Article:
Sort Big File Help

mk mrkafk at
Wed Mar 3 19:20:00 CET 2010

John Filben wrote:
> I am new to Python but have used many other (mostly dead) languages in 
> the past.  I want to be able to process *.txt and *.csv files.  I can 
> now read that and then change them as needed – mostly just take a column 
> and do some if-then to create a new variable.  My problem is sorting 
> these files:
> 1.)    How do I sort file1.txt by position and write out 
> file1_sorted.txt; for example, if all the records are 100 bytes long and 
> there is a three digit id in the position 0-2; here would be some sample 
> data:
> a.       001JohnFilben……
> b.      002Joe  Smith…..

Use a dictionary:

linedict = {}
for line in f:
	key = line[:3]
	linedict[key] = line[3:] # or alternatively 'line' if you want to 
include key in the line anyway

sortedlines = []
for key in linedict.keys().sort():


This is the simplest, and probably inefficient approach. But it should work.

> 2.)    How do I sort file1.csv by column name; for example, if all the 
> records have three column headings, “id”, “first_name”, “last_name”;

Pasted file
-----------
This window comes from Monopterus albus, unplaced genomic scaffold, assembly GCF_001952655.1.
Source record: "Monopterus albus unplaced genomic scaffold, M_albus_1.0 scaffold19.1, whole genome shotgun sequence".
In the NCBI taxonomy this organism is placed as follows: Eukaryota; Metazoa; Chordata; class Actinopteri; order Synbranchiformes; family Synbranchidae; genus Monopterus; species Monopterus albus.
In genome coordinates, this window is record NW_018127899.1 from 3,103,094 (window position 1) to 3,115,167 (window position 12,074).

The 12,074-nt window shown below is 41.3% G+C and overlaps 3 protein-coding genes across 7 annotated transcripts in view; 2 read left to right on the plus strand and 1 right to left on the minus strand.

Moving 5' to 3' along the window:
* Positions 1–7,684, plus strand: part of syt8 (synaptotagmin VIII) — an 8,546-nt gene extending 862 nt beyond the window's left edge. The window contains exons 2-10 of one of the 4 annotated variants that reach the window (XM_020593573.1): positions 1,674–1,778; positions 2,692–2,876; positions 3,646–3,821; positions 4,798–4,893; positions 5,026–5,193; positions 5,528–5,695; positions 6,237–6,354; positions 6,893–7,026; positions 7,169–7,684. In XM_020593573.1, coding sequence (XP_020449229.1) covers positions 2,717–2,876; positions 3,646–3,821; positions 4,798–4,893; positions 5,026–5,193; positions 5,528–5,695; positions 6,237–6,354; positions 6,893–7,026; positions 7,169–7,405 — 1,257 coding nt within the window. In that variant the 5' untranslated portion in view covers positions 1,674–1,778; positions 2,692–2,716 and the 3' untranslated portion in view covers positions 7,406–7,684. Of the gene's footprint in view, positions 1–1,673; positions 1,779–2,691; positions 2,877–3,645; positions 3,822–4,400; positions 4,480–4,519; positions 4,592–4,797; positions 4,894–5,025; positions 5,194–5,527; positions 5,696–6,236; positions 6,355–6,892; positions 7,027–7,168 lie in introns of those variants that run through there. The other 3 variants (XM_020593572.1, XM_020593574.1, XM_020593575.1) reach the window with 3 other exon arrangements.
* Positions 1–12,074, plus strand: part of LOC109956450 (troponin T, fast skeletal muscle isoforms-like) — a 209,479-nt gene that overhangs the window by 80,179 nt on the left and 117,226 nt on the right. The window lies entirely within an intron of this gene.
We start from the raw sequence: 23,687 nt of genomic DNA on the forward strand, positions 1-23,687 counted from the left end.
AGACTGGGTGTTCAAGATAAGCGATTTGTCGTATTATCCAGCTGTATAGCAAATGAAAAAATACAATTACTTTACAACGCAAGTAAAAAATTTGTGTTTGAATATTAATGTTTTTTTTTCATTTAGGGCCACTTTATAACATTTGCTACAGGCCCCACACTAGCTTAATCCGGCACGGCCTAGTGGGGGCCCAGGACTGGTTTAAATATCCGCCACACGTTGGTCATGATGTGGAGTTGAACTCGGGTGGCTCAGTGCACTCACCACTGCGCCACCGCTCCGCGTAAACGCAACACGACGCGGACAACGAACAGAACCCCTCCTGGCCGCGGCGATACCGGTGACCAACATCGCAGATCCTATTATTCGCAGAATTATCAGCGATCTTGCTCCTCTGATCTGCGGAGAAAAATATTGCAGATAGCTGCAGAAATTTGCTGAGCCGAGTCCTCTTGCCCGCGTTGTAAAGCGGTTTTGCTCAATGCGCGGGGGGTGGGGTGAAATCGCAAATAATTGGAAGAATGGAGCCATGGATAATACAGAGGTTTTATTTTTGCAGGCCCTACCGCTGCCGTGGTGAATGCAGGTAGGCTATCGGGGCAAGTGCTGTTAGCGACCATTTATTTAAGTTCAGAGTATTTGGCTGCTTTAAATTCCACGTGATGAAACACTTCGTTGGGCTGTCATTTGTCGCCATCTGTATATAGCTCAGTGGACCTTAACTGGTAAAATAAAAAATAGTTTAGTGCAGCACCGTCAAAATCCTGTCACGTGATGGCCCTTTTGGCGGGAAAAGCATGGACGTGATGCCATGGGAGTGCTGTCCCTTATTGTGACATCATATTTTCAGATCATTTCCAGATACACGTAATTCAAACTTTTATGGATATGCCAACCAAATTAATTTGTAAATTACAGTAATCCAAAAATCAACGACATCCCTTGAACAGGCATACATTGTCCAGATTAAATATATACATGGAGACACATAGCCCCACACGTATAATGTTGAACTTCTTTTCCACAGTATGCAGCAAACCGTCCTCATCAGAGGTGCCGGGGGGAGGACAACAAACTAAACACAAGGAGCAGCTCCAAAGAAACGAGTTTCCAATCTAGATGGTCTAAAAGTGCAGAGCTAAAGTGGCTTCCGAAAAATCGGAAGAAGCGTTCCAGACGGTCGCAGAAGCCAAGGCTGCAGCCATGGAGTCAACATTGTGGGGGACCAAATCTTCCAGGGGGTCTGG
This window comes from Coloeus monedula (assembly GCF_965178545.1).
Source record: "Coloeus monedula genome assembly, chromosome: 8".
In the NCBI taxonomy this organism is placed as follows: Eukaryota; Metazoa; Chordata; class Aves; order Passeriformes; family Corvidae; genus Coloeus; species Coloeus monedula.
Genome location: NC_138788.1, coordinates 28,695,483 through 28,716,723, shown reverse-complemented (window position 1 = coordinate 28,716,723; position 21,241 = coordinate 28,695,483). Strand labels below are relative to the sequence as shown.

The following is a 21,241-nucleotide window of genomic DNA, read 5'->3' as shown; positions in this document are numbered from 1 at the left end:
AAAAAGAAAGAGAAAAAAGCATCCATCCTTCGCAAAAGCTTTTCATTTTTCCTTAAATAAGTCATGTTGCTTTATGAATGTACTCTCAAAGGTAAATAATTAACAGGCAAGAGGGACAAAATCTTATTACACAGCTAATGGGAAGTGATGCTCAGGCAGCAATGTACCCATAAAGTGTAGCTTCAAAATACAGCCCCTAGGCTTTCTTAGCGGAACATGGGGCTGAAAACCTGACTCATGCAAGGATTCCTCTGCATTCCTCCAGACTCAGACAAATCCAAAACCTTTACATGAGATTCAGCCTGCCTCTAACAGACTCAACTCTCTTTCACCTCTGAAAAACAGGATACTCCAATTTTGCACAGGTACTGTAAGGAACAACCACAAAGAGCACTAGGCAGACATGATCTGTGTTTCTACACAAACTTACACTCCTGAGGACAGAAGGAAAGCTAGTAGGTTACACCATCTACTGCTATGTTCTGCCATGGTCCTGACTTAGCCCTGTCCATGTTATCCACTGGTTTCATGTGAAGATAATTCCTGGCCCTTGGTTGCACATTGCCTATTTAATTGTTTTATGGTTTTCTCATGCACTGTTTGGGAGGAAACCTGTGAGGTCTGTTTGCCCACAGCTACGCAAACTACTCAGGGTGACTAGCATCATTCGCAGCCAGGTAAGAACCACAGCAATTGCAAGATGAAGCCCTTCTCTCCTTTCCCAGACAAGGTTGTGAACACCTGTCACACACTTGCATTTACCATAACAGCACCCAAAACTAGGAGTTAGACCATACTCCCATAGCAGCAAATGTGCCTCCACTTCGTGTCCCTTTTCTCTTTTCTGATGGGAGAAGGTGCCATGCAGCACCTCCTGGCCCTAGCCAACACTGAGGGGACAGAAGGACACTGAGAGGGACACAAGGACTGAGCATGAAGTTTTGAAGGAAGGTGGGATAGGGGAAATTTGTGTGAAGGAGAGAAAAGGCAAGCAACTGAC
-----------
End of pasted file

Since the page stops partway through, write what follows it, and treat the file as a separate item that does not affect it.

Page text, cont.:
>  here would be some sample data:
> a.       Id, first_name,last_name
> b.      001,John,Filben
> c.       002,Joe, Smith

This is more complicated: I would make a list of lines, where each line 
is a list split according to columns (like ['001', 'John', 'Filben']), 
and then I would sort this list using operator.itemgetter, like this:

lines.sort(key = operator.itemgetter(num)) # where num is the number of 
column, starting with 0 of course

Read up on operator.*, it's very useful.

> 3.)    What about if I have millions of records and I am processing on a 
> laptop with a large external drive – basically, are there space 
> considerations? What are the work arounds.

The simplest is to use smth like SQLite: define a table, fill it up, and 
then do SELECT with ORDER BY.

But with a million records I wouldn't worry about it, it should fit in 
RAM. Observe:

 >>> a={}
 >>> for i in range(1000000):
...     a[i] = 'spam'*10
 >>> sys.getsizeof(a)

So that's what, 25 MB?

Although I have to note that TEMPORARY ram usage in Python process on my 
machine did go up to 113MB.


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